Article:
Trent University Digs Oshawa’s History
FOR IMMEDIATE RELEASE
New two-week anthropology course at Trent Oshawa offers archaeological field-work and lab experience
Wednesday, April 27, 2011, Oshawa
Trent University is offering a new field-course in anthropology that will feature a two-week archaeological dig on the waterfront in Oshawa, followed by lab work, in a partnership between Trent University Oshawa and the Oshawa Community Museum, August 23 to September 3, 2011.
“Trent University and the Oshawa Museum are certainly digging up something and that something is Oshawa’s timeless history,” said Oshawa mayor John Henry. “Historical Henry House at our waterfront, my home away from home, will be the site of much needed and economical hands-on field-work experience for Trent University’s anthropology students right here in our community. This is an exciting initiative to get a glimpse of where we were and where we are now, understanding our past as we move forward into an exciting future.”
Anthropology professor Dr. Helen Haines recognized the need in the Oshawa community for a course that offers hands-on field-work experience to students who are working towards careers in cultural heritage.
“There is a pool of students in the Oshawa area who require field-experience, but up until recently there was no project in the Oshawa area,” explained Professor Haines. “A lot of adults and parents who are working full-time while upgrading their skills do not have the option of going away for considerable periods of time to conduct field work. This course addresses their need for hands-on archaeological experience, in an economical way.”
When Prof. Haines called the Oshawa Community Museum about the possibility of a dig, museum executive director Laura Suchan responded, “When can you get here?”
“It’s all about bringing people together with the same passion,” said Ms. Suchan. “We were just looking for an opportunity like this, having always wanted to dig in this location, to learn more about what life was like down at the waterfront. The whole idea of introducing historical archaeology to the Oshawa area, for the benefit of students, visitors and residents, is very exciting. The past is really important and we need to share and protect this history.”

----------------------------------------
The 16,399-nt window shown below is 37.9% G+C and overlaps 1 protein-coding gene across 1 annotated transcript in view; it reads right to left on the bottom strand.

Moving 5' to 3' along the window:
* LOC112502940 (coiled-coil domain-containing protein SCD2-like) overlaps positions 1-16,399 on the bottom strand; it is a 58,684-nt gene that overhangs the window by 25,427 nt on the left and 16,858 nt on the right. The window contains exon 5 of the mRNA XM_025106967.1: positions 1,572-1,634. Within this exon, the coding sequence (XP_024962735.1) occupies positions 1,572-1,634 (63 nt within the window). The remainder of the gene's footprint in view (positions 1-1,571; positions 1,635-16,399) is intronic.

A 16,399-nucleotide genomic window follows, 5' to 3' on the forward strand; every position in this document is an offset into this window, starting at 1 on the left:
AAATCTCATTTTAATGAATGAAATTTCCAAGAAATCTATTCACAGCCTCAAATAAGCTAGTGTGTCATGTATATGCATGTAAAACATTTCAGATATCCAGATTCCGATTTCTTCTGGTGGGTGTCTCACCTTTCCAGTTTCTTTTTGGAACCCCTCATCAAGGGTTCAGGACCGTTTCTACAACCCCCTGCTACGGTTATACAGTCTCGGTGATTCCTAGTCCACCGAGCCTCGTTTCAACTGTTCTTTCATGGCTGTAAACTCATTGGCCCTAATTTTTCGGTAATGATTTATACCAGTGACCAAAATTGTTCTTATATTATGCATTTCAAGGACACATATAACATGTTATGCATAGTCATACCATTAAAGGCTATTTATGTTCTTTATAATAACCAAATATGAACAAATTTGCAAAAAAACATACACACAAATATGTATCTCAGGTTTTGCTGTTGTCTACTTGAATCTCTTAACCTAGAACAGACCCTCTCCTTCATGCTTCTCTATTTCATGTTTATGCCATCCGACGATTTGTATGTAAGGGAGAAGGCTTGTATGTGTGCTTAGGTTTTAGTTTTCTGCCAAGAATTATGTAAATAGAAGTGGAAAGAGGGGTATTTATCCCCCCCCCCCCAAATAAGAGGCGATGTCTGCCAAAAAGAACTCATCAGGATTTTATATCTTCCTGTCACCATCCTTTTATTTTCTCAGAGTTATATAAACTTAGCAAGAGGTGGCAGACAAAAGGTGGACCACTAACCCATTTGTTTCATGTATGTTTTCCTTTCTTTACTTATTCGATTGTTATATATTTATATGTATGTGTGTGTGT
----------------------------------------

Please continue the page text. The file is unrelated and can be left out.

The dig will take place at the historic Henry House, one of three houses sitting on original foundations along the lakeshore that were built between 1835 and 1850. Students enrolled in the course will develop skills in surveying, identifying occupations such as wells, garbage dumps and middens, and learning how digs can literally unearth stories. “When people left their homesteads, sometimes they would “foul the wells” by throwing objects into them,” explained Prof. Haines. “Nice cold water over time makes for great preservation,” she added. “Information builds over time and goes beyond historical photos or written accounts. Digs offer stories of things not said - things that people didn’t think of saying or keeping records of.”
Students will dig for two weeks and then spend the fall term working in the laboratory in Oshawa, learning “post-dig” artefact processing and analysis. All artefacts recovered will be given to the museum and lectures on accessioning and other museum functions will be provided by the Oshawa Community Museum curator. Using the Museum’s systems, students’ work will contribute to the museum collection while generating more in-depth understanding of local history.
For more information, please contact: Helen Haines, assistant professor, Anthropology, Trent University Oshawa Thornton Road Campus 416-209-2028, firstname.lastname@example.org Laura Suchan, executive director, Oshawa Museum, 905-436-7624 x 104, email@example.com